Status quo ante bellum—everything as it was. Or: HOLY SHITBALLS. SO MANY THINGS TO TALK ABOUT.
Father Abraham had seven sons and seven sons had Father Abraham. Or: OMG YOU GUYS, DON IS SINGING.
Don and Betty. PEGGY STABBED ABE AND I LAUGHED ABOUT IT. Bob Benson. Where to begin?
With Betty, of course.
A gas station attendant looks over at a woman in a literal example of the male gaze. Maybe you enjoy her ass. Maybe you're offended on her behalf. You are watching someone, a man, watching someone else, a woman. It would seem that he has the power in this situation—after all, she can't even see that he is looking at her. She hasn't consented to his stare or his thoughts, whether you think they might be lascivious or appreciative or both.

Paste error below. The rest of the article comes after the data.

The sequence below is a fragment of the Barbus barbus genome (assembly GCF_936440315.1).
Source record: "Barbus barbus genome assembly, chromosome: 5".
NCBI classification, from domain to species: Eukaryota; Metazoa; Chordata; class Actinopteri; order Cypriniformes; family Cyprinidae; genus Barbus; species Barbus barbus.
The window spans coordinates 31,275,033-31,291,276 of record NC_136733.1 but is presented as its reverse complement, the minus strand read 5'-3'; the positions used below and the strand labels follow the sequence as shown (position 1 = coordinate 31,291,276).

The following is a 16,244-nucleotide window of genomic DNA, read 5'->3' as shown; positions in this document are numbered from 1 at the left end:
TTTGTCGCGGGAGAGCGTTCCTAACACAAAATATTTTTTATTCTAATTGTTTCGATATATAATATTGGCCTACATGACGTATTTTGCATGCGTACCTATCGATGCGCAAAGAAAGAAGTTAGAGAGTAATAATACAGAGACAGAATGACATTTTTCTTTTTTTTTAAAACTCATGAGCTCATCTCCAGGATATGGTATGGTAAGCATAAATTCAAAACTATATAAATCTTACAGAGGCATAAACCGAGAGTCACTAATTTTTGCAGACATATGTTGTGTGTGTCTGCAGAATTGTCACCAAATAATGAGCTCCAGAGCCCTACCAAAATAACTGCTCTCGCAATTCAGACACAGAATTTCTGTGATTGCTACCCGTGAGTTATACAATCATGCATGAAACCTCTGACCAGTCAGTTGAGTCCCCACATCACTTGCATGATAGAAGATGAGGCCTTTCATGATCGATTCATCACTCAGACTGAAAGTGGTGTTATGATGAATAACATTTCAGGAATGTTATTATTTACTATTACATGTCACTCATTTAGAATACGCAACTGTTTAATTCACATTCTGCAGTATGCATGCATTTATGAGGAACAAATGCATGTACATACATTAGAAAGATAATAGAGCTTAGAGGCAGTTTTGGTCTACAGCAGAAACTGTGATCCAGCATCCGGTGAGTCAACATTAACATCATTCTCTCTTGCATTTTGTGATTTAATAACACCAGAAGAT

And then there's you, the actual viewer. Really, you've got control of this situation. You can judge this situation as an impartial, third-person viewer and, more importantly, you can control where this goes. You can turn this entire scene off, and forget about it.
But maybe, somehow, she is controlling you. Whether she notices your stare or not, whether she wants you to look at her or not—that's irrelevant. She's making you look at her, and you can't control yourself. You can't, he can't, Don can't. With her body and her hair and her smile, she pulls you in and controls you in a way that you can't help. Maybe you're the one giving her directions and pouring her a drink and turning off the lights, but she's the one who asked for directions, and held out her cup, and left her door open. This isn't harassment. This isn't unwanted. You have no power here. You're only doing what she wants—what she's making you do.
You can't smile at me like that.